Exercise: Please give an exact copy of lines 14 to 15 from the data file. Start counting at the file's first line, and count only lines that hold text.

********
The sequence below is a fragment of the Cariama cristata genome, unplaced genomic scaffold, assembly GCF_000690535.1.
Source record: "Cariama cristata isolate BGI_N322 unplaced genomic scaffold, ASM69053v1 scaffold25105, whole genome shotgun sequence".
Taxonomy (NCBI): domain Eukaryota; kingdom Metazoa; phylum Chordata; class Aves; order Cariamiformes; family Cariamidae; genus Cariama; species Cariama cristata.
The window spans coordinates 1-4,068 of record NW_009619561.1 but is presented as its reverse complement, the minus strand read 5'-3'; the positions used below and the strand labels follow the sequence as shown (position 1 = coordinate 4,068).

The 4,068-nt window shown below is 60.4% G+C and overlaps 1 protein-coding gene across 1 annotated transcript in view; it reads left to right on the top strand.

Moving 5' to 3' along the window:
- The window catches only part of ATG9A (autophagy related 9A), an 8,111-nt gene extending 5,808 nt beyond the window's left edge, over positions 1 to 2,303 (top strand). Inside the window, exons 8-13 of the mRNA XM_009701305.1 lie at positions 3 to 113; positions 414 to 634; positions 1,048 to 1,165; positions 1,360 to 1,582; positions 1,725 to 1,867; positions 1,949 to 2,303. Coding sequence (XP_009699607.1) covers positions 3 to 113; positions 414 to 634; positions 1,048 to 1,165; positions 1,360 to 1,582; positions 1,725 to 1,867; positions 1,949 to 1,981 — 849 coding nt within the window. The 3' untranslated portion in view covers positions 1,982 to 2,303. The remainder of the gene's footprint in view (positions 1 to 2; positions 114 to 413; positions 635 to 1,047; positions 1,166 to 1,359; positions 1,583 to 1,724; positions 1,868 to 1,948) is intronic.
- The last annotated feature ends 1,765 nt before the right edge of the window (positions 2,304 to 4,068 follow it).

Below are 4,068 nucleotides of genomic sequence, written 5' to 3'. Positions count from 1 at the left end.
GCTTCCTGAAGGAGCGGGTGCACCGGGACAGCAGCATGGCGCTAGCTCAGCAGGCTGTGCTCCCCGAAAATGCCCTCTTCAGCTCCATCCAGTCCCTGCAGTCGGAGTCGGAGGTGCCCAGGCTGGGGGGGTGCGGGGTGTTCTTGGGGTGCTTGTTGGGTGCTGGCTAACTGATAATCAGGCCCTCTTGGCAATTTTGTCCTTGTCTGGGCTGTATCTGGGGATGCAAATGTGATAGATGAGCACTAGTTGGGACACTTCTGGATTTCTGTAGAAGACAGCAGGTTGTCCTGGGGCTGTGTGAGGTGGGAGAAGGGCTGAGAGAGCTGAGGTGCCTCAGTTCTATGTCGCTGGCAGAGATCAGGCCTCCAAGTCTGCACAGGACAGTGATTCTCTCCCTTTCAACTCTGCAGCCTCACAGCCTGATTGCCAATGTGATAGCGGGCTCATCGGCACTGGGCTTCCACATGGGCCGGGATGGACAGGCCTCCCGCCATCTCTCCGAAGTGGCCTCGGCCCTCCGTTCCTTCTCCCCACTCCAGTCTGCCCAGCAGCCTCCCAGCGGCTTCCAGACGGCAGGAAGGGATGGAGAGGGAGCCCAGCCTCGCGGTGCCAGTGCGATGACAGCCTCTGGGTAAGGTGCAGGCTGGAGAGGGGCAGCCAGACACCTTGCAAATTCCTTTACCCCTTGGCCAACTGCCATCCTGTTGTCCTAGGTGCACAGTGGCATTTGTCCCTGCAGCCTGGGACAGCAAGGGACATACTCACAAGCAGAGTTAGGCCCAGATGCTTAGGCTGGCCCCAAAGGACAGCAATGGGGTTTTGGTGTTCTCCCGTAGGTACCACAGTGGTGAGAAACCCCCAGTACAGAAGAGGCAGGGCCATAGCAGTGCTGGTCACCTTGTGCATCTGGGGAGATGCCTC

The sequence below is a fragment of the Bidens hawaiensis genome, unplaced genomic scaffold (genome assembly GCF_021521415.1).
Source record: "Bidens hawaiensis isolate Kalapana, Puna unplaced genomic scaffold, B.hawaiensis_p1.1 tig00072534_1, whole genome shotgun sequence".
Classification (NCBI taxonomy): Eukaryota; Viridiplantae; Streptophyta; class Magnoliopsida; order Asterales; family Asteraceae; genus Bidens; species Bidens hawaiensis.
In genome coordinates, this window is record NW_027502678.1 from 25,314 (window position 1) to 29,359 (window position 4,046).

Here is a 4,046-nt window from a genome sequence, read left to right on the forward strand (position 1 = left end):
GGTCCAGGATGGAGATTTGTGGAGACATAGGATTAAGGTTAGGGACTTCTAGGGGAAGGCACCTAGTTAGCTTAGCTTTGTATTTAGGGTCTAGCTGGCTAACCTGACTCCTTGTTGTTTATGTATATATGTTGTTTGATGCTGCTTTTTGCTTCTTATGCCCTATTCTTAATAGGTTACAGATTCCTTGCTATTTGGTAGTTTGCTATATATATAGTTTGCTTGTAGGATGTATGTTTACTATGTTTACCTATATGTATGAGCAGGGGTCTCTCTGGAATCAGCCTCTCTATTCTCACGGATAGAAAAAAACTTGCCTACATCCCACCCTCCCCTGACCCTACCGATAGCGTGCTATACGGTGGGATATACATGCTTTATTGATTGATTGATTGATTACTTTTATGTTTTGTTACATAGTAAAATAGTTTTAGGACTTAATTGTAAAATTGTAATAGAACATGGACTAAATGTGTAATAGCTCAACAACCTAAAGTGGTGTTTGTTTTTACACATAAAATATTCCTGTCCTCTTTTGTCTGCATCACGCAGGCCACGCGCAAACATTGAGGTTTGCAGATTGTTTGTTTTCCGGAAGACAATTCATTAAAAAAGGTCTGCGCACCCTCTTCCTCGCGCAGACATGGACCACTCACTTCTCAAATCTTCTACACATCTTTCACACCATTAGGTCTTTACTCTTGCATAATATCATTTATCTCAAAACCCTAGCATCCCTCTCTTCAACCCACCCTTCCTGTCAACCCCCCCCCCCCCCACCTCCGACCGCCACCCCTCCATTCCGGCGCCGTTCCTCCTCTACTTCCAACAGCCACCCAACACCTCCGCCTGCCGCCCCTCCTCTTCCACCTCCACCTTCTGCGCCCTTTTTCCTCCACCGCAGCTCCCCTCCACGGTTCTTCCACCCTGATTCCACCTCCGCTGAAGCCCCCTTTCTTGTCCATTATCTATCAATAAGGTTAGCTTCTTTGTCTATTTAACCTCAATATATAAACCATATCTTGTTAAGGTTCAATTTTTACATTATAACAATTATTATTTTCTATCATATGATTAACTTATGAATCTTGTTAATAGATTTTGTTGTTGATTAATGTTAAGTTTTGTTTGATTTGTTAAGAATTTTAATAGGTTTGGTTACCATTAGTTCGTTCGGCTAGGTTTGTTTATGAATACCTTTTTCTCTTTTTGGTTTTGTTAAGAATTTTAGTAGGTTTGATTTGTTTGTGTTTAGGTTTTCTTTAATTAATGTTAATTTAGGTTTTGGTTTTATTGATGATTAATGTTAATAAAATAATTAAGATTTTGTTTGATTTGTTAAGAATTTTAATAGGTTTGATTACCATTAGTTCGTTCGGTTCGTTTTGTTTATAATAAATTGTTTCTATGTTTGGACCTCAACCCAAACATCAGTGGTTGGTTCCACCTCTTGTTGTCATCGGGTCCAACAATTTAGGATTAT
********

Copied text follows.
In genome coordinates, this window is record NW_027502678.1 from 25,314 (window position 1) to 29,359 (window position 4,046).

Here is a 4,046-nt window from a genome sequence, read left to right on the forward strand (position 1 = left end):